Sports-Related Injuries Requiring Surgery on the Rise Among High School Athletes

Article ID: 596187

Released: 16-Nov-2012 8:30 AM EST

Source Newsroom: Ohio State University Center for Clinical and Translational Science

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  • 3D Motion Capture Measures of neuromuscular asymmetry are highly predictive of second injury risk in ACL-reconstructed athletes.

  • A Single Leg balancing task for assessing neuromuscular asymmetry.

  • Proper tuck jump technique. The athlete begins in deep hip and knee flexion, and should swing the arms backward in preparation for the jump. The goal is to minimize frontal plane motion of the trunk and lower extremities, while achieving thigh position that is parallel to the floor at the height of the jump. The sports medicine clinician should view the athlete during repeated jumps in both the sagittal and frontal plane views in order to identify take-off and landing asymmetries.

  • Example of the single leg (a) anterior progression activities. These tasks can aid the sports medicine clinician both in identifying and treating clinically important, bilateral neuromuscular dysfunction following ACL reconstruction.

  • Example of the single leg (b) lateral progression activities. These tasks can aid the sports medicine clinician both in identifying and treating clinically important, bilateral neuromuscular dysfunction following ACL reconstruction.

Physical, Financial Costs Underscore Need for Prevention Programs

Newswise — COLUMBUS, Ohio – As the nearly 8 million U.S. high school students who participate in sports every year suit up this season, scientists are encouraging them to focus on something more valuable than winning – their health. New research from The Ohio State University Wexner Medical Center (OSUWMC) shows fracture and ACL prevention programs are essential in ensuring injuries don’t sideline players.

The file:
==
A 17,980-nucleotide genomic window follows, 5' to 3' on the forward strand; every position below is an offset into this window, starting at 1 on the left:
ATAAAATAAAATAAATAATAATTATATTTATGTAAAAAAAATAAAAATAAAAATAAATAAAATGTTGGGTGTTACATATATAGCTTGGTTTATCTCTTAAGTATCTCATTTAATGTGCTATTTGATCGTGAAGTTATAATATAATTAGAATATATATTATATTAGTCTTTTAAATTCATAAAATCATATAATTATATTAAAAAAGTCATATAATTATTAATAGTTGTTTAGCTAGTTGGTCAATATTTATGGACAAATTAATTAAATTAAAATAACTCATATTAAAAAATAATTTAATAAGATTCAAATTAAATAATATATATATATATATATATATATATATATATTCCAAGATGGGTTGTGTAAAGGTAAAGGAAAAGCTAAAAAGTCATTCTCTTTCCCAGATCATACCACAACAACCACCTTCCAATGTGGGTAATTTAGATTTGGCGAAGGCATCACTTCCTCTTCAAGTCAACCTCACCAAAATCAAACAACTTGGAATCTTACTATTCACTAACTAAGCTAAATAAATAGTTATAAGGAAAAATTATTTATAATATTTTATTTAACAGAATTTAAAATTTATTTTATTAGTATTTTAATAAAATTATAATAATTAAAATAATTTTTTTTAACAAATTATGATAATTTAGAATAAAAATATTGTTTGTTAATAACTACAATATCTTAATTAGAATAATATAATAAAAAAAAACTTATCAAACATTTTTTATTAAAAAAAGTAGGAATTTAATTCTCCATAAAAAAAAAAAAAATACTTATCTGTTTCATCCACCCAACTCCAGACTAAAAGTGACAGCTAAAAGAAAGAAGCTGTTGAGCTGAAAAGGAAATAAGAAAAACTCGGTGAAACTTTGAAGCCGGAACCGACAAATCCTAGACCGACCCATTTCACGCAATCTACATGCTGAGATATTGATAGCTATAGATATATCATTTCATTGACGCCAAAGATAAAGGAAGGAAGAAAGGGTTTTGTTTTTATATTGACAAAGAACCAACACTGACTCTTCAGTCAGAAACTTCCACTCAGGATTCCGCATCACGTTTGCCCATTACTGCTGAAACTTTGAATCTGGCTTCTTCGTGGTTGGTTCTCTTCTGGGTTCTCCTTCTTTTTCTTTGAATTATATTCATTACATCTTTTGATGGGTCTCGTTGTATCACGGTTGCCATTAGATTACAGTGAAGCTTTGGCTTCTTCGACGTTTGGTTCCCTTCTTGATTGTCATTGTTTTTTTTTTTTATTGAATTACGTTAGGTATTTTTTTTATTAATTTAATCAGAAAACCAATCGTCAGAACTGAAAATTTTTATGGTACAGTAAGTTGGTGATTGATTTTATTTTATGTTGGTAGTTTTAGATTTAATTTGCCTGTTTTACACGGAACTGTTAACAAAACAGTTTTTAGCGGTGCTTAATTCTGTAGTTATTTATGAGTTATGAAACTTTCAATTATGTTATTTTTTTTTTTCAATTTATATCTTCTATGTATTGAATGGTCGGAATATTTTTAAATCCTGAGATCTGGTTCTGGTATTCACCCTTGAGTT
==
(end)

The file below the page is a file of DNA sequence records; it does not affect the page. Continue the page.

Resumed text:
Results from research published in the September edition of The American Journal of Sports Medicine show the cost of fractures, which account for more than approximately 10 percent of all high school sports injuries, can severely impact athletes physically, emotionally and financially, underscoring the need for fracture prevention programs.

The study, supported by funding in part from the Ohio State Center for Clinical and Translational Science (CCTS) was conducted using data collected from the National High School Sports-Related Injury Surveillance System. Researchers explored fracture rates among 20 boys’ and girls’ high school sports from 2008-2009 to 2010-2011 to identify rates of fracture by sport, fracture pattern and severity, as well as factors associated with fractures.

“As we continue to see a rise in U.S. high school students playing sports, it’s likely we will see a continued trend of increased injuries among these same athletes, including fractures,” said lead researcher, David Swenson, an MD/MPH candidate at the Ohio State Colleges of Medicine and Public Health. “Unless we change our approach to the way these athletes are trained, players and their families will continue to be faced with the unpleasant reality of fractures which include expensive surgeries, diagnostic testing and restricted sports participation.”

While the study looked at both boys’ and girls’ sports, fracture rates were highest in boys’ sports, including football, ice hockey and lacrosse. Boys also sustained 79 percent of all fractures reported, with majority taking place during competition caused by contact with another player. The most common sites of fractures included the hand/finger, lower leg and wrist. Approximately 17 percent of fractures required surgery, a rate higher than all other injuries combined. Researchers also found fracture rates were inversely correlated to players’ ages, with varsity athletes showing lower rates of fractures compared to junior varsity players. No correlation was found between players’ age and gender-adjusted body mass index.

While girls’ sports showed lower fracture rates, researchers were surprised to find a high proportion of fractures caused by person-to-person contact, as well as contact with sports equipment, among female lacrosse players.